With a base price of $48,000, it’s much less expensive than Tesla’s larger Model X or the competing Jaguar I-Pace and Audi e-Tron. But while you give up some interior space, you don’t have to sacrifice world-beating performance (0-60 mph in as little as 3.5 seconds), range (315 miles per charge), or efficiency (the equivalent of 121 miles per gallon, the best of any current SUV). Once you know you want an electric luxury SUV, the bigger challenge won’t be deciding whether you want a Model Y, but finding one you can buy. There’s a waiting list.
Photo by Tesla
When you want the most room for the money in your luxury SUV, our first choice is the 2020 Acura MDX. Priced from $44,500 with lots of standard features, and fully loaded for just over $60,000, it has three rows of seats — including a usable third row — at the price of most European brands’ small SUVs. The MDX also sweetens the deal with a smooth, powerful V6 engine and agreeably agile handling.
The MDX doesn’t deliver the vault-like feel of the highest-end luxury SUVs, the richest possible interior materials, or the most cutting-edge infotainment system. But that’s why they can cost tens of thousands more. The MDX isn’t the most luxurious three-row SUV you can buy, but you get a lot for the money. What’s more, the MDX Sport Hybrid adds electric motors to achieve exceptional fuel economy in low-speed driving: 26 mpg in the city under EPA test conditions versus 19 mpg city for the gas-only MDX.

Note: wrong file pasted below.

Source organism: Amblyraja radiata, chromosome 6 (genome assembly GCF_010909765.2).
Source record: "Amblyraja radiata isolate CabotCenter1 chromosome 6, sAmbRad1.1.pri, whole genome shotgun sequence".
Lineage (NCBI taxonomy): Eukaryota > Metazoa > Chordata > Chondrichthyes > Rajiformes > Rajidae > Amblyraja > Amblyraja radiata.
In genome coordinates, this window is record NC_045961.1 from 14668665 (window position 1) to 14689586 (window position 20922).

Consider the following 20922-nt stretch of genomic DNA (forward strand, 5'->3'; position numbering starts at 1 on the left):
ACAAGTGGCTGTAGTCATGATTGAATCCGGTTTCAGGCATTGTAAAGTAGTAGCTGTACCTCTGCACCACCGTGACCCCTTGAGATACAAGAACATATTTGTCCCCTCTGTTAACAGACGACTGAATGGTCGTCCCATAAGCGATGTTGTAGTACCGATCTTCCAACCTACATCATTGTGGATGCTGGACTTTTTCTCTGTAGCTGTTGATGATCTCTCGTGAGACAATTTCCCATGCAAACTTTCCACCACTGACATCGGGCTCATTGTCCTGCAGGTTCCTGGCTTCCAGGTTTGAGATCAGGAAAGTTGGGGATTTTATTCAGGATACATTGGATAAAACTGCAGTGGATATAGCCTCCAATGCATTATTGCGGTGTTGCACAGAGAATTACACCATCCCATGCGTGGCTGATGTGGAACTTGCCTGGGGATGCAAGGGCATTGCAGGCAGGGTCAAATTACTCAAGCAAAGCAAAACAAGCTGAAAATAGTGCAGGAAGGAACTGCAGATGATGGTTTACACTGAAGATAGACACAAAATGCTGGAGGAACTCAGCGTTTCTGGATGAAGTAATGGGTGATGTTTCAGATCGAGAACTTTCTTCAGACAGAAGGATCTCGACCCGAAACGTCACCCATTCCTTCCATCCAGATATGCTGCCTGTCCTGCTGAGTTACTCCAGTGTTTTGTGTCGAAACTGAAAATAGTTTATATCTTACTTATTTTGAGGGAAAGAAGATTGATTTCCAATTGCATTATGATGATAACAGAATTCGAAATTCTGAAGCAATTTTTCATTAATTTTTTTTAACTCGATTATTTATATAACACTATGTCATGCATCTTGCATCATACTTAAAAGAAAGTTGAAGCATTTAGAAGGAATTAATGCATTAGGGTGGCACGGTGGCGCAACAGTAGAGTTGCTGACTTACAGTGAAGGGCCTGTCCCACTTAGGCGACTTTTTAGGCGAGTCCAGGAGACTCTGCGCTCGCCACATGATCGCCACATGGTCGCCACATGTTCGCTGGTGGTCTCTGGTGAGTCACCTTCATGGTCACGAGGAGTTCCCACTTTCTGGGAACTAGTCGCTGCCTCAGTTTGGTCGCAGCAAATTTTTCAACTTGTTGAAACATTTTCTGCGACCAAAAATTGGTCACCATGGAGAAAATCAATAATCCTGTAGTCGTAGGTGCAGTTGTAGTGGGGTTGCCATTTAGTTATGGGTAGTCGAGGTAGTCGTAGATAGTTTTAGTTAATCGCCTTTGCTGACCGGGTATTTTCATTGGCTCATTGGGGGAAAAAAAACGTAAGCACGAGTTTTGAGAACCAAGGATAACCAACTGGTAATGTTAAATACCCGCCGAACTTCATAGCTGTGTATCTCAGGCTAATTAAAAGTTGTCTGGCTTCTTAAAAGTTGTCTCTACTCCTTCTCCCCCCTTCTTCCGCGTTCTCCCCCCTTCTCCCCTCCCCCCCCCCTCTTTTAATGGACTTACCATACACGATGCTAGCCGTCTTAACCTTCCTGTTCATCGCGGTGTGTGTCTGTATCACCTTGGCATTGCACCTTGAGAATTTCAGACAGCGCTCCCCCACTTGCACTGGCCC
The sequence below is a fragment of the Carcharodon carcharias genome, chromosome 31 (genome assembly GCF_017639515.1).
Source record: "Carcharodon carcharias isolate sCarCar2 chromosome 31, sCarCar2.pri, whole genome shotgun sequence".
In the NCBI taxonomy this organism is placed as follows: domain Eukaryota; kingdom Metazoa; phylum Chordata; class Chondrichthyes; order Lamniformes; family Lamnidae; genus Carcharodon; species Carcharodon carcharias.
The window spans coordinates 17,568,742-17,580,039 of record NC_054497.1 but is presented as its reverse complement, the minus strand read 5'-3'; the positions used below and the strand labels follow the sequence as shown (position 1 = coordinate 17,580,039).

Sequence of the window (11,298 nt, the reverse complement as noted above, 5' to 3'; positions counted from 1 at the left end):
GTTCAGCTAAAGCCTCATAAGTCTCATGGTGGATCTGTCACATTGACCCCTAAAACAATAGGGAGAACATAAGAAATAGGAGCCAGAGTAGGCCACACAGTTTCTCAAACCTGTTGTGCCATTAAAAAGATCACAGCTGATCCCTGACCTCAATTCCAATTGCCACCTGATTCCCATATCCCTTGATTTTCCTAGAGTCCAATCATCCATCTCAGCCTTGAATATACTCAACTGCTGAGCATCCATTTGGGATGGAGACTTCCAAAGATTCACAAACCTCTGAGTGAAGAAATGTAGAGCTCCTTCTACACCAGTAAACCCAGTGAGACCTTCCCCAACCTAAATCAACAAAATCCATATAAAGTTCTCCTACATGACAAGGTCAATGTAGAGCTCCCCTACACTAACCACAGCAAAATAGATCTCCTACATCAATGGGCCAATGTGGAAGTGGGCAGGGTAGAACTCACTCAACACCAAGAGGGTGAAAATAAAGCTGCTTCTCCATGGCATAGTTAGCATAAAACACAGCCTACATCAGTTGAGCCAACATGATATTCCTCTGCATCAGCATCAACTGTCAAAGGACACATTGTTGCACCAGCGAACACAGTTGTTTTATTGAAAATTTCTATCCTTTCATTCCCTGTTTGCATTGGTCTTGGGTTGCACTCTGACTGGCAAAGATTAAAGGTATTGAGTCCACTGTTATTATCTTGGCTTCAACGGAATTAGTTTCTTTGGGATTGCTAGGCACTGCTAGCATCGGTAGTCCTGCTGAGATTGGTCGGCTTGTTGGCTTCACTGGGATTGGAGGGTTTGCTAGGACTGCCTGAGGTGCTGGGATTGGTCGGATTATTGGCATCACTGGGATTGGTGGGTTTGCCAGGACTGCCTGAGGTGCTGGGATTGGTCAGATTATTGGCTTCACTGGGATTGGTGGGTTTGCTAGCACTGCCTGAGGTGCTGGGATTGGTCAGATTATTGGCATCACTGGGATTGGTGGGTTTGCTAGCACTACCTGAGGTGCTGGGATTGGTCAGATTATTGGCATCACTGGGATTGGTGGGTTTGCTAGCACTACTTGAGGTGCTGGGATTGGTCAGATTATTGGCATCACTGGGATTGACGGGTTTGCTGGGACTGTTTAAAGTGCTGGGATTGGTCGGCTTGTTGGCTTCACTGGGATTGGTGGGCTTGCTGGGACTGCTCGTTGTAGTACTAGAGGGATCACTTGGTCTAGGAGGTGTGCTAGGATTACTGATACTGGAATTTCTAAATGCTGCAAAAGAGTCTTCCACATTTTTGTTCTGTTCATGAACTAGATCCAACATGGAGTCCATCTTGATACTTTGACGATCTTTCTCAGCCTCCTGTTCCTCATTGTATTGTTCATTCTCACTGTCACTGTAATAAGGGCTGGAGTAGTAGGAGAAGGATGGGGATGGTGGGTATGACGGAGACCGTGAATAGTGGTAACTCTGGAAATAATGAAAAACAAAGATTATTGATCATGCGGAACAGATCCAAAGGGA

Photo by Acura
As we thought about the weaker points of the Acura MDX, 2020 Audi Q7 is one of the high-end vehicles we had in mind as a contrast. It’s more expensive — it starts at $54,800, and that’s with a four-cylinder engine standard versus the Acura’s V6 — and its third-row seat isn’t quite as roomy. But when you want a top-tier luxury experience, the Q7 can be worth the extra money.
The Q7 delivers responsive handling without feeling insubstantial, slicing through the air as it moves confidently and quietly down the road. Its world-class composure is complemented by first-rate interior materials and a newly redesigned infotainment system with beautiful displays, extra-quick responses to inputs, and integrated Google Earth satellite views.
Photo by Audi